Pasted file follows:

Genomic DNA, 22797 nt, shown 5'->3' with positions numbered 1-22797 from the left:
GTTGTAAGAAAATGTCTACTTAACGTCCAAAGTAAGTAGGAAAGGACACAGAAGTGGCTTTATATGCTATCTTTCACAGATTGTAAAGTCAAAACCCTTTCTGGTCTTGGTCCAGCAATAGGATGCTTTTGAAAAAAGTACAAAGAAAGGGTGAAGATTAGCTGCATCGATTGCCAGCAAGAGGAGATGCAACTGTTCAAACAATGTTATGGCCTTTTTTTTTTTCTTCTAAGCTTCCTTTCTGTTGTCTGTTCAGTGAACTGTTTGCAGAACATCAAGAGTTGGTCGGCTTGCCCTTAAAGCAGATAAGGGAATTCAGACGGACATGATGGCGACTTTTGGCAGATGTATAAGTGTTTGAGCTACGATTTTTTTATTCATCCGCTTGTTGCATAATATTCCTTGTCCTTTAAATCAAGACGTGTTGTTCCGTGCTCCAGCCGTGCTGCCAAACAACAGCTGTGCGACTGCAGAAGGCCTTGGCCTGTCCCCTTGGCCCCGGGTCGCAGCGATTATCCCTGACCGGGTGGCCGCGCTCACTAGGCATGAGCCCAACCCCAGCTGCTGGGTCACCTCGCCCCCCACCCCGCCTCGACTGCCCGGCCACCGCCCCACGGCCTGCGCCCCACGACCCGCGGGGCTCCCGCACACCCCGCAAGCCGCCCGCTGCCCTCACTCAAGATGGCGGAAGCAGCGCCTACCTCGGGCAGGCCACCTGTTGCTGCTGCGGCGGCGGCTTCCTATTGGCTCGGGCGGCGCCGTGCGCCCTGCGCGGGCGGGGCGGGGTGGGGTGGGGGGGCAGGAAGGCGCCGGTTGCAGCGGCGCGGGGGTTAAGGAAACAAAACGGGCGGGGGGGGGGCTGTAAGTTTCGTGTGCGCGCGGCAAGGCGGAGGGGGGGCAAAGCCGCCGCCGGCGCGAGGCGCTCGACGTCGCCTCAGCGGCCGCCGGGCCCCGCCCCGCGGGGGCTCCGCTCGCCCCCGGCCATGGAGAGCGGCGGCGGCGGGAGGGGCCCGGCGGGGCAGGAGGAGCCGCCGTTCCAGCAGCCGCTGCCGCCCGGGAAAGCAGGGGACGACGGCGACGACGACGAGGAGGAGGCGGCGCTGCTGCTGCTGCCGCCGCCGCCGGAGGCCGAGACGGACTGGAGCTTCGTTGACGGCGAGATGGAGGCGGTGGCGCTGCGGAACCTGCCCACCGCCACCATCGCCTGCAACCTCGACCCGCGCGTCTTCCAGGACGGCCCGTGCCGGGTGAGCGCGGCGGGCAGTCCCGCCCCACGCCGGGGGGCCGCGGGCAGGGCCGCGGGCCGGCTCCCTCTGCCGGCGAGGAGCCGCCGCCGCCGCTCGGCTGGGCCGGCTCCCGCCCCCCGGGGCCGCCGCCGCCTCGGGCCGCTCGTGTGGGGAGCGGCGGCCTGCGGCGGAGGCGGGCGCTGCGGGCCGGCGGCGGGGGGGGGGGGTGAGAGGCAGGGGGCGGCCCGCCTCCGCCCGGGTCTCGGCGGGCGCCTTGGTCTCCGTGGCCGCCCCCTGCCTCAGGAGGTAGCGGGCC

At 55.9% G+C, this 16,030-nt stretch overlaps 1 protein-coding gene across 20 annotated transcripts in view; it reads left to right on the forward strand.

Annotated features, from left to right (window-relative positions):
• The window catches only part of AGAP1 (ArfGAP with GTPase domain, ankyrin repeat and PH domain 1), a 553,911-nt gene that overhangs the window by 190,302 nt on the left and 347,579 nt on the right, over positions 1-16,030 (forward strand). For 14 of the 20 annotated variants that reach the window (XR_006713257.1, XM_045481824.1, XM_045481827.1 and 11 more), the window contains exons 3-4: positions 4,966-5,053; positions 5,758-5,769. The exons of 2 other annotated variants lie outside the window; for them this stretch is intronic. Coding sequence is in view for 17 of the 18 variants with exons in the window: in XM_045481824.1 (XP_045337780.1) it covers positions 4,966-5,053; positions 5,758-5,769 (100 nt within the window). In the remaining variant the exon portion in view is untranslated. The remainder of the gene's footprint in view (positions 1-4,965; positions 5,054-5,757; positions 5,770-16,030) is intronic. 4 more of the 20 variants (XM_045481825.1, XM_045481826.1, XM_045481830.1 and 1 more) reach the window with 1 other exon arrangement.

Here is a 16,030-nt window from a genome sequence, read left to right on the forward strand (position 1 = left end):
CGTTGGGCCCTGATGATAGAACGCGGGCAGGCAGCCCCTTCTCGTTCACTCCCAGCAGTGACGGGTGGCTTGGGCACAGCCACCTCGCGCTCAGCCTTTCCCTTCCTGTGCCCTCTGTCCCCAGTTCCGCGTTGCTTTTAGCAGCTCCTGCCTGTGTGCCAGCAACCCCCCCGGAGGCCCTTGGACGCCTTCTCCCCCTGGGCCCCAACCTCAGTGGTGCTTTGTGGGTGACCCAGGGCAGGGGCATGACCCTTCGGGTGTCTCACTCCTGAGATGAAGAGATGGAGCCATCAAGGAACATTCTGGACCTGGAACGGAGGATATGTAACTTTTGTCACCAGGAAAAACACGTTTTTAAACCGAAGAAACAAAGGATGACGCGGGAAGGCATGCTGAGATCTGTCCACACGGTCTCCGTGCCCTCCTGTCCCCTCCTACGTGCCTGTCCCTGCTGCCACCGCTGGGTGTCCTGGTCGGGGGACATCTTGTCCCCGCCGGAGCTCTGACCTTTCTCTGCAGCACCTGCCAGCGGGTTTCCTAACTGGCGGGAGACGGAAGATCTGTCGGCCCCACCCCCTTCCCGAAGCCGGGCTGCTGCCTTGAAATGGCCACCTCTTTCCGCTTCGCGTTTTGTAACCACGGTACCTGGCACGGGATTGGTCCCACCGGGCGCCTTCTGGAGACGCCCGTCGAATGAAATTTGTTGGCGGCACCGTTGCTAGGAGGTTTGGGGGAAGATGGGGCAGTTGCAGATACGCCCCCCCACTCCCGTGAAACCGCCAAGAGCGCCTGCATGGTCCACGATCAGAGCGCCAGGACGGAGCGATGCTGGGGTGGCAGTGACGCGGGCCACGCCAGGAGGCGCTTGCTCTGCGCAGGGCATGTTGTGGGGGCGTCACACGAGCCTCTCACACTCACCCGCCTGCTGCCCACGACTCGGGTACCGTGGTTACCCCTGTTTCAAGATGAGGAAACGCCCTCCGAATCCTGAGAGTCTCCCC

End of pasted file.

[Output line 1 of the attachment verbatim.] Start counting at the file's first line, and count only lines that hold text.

Genomic DNA, 22797 nt, shown 5'->3' with positions numbered 1-22797 from the left: